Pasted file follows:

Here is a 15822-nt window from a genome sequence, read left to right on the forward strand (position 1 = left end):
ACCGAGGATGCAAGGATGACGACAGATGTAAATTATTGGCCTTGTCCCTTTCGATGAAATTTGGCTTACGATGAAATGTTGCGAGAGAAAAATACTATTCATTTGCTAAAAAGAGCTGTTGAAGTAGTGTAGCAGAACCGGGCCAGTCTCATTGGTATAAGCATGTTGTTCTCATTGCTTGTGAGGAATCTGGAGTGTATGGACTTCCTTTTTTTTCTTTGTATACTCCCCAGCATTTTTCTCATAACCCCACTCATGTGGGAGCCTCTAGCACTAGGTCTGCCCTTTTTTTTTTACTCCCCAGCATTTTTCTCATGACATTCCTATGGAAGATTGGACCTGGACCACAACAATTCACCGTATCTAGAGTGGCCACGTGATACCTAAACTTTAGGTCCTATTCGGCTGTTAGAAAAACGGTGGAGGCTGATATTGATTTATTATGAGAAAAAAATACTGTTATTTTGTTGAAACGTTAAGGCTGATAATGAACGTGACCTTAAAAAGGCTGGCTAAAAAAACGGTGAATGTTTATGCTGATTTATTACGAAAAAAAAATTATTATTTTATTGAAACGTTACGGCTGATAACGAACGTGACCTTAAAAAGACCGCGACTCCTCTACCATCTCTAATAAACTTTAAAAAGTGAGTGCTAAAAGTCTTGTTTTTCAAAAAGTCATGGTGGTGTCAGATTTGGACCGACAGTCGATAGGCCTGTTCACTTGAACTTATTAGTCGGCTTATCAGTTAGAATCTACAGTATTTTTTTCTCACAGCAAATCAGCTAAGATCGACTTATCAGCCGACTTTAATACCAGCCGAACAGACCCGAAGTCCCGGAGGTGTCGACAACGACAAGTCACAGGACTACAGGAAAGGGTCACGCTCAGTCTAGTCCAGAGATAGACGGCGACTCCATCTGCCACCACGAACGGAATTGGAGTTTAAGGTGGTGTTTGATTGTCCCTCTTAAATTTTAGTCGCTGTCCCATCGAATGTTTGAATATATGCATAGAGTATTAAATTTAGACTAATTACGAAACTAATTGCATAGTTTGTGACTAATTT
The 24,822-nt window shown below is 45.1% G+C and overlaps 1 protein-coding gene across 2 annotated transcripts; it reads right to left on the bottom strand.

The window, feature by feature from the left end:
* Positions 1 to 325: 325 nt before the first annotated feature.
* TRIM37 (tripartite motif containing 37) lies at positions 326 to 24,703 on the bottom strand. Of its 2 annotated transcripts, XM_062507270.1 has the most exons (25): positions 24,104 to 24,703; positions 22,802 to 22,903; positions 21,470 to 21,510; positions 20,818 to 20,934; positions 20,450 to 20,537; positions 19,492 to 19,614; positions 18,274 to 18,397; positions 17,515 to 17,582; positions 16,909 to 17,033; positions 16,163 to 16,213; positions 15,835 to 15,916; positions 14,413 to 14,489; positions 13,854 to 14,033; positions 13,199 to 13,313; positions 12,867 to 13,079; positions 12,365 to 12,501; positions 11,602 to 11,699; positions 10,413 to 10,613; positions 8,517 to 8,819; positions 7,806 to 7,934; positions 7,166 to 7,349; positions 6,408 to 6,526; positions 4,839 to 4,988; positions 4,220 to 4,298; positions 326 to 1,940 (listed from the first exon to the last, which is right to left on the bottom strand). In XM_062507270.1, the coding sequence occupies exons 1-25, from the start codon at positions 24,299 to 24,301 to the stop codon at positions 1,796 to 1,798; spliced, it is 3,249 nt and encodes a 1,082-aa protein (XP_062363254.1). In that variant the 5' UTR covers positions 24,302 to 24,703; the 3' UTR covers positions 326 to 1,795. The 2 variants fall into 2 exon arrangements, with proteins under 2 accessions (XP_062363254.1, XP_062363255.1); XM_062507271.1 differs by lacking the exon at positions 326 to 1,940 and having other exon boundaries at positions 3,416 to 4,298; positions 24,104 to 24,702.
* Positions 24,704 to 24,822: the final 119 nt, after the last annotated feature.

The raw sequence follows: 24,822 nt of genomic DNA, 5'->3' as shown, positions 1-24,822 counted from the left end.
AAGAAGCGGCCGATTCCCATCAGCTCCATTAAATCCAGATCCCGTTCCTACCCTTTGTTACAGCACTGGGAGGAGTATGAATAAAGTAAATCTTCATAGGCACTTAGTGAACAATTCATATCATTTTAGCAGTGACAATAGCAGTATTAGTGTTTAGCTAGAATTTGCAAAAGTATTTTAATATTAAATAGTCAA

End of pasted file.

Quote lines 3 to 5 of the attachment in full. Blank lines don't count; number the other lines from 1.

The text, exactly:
The 24,822-nt window shown below is 45.1% G+C and overlaps 1 protein-coding gene across 2 annotated transcripts; it reads right to left on the bottom strand.

The window, feature by feature from the left end:
* Positions 1 to 325: 325 nt before the first annotated feature.